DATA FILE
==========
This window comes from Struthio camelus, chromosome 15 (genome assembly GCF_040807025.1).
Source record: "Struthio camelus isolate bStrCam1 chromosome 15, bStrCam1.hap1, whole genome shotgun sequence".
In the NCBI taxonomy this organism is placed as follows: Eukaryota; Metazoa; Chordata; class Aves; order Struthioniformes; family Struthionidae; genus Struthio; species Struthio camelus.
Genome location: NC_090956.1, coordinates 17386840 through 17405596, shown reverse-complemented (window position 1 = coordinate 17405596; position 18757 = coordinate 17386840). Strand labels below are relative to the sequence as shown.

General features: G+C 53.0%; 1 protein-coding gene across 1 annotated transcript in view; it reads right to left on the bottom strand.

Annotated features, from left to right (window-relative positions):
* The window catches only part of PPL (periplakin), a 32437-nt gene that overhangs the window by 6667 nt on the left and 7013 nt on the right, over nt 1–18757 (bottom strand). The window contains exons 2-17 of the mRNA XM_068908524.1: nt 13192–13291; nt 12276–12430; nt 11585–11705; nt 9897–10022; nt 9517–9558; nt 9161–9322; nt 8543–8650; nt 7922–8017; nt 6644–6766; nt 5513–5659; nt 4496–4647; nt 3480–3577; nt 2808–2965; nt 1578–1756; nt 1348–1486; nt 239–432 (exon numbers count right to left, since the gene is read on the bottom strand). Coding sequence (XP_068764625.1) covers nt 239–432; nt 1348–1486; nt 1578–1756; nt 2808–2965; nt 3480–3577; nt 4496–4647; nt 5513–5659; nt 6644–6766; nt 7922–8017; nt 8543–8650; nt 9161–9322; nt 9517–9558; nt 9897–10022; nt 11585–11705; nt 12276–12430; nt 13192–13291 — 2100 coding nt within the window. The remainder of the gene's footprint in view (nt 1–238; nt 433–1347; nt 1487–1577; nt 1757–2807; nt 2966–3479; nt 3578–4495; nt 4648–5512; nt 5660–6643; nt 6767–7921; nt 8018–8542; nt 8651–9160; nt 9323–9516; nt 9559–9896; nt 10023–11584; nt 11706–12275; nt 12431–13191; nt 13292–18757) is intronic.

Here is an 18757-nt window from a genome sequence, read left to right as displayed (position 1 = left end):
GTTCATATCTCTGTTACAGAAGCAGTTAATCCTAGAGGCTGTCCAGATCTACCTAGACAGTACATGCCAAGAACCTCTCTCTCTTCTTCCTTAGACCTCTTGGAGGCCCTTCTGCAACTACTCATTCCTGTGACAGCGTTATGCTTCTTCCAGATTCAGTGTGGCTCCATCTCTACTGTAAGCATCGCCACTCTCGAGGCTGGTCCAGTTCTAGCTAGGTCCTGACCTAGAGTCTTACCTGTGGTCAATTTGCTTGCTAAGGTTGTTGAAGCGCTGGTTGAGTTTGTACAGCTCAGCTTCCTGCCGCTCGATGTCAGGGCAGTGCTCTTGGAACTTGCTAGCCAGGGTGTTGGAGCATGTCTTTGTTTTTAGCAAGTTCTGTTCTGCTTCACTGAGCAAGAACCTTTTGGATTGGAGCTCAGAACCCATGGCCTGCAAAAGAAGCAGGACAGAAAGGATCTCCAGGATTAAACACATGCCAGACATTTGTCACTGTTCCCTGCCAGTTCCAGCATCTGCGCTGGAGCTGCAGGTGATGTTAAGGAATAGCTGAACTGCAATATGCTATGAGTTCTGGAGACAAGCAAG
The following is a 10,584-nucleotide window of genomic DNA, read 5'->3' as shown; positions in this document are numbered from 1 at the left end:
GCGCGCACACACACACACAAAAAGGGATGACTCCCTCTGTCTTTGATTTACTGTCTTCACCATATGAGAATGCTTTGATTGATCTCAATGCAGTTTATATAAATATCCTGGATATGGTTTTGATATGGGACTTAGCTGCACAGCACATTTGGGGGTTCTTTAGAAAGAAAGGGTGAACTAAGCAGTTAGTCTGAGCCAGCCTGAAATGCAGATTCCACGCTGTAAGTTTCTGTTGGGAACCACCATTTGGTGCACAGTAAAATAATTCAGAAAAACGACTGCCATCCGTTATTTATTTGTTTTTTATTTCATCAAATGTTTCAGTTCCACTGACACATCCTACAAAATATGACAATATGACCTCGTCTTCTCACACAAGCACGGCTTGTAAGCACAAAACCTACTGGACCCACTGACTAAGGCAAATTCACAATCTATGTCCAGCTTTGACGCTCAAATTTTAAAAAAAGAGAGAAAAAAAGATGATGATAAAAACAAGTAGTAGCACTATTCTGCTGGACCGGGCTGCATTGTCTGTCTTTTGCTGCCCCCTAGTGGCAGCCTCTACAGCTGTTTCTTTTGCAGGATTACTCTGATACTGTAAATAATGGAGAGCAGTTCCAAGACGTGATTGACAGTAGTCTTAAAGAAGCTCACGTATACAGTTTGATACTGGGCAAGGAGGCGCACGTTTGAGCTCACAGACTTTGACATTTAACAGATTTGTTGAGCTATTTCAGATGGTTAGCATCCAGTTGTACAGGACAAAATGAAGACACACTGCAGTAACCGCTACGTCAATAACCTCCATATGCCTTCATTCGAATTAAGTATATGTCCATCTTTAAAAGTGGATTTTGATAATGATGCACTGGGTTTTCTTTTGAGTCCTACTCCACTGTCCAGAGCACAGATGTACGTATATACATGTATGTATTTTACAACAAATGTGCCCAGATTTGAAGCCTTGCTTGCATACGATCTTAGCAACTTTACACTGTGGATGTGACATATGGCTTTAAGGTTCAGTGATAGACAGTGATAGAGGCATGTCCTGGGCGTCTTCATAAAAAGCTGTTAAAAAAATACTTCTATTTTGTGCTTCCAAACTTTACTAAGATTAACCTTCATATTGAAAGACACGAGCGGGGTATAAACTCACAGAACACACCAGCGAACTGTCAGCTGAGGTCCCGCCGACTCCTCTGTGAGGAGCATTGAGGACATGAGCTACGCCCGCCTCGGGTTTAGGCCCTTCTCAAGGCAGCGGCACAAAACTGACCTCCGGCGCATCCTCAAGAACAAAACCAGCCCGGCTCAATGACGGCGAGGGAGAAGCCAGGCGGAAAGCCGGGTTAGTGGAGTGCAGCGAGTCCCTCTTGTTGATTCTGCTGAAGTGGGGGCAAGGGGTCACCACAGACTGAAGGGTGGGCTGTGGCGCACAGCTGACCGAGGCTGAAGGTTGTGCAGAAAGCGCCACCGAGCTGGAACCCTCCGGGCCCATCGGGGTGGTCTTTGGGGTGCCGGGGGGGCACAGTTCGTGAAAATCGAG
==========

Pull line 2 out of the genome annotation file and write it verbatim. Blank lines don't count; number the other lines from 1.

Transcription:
Source record: "Struthio camelus isolate bStrCam1 chromosome 15, bStrCam1.hap1, whole genome shotgun sequence".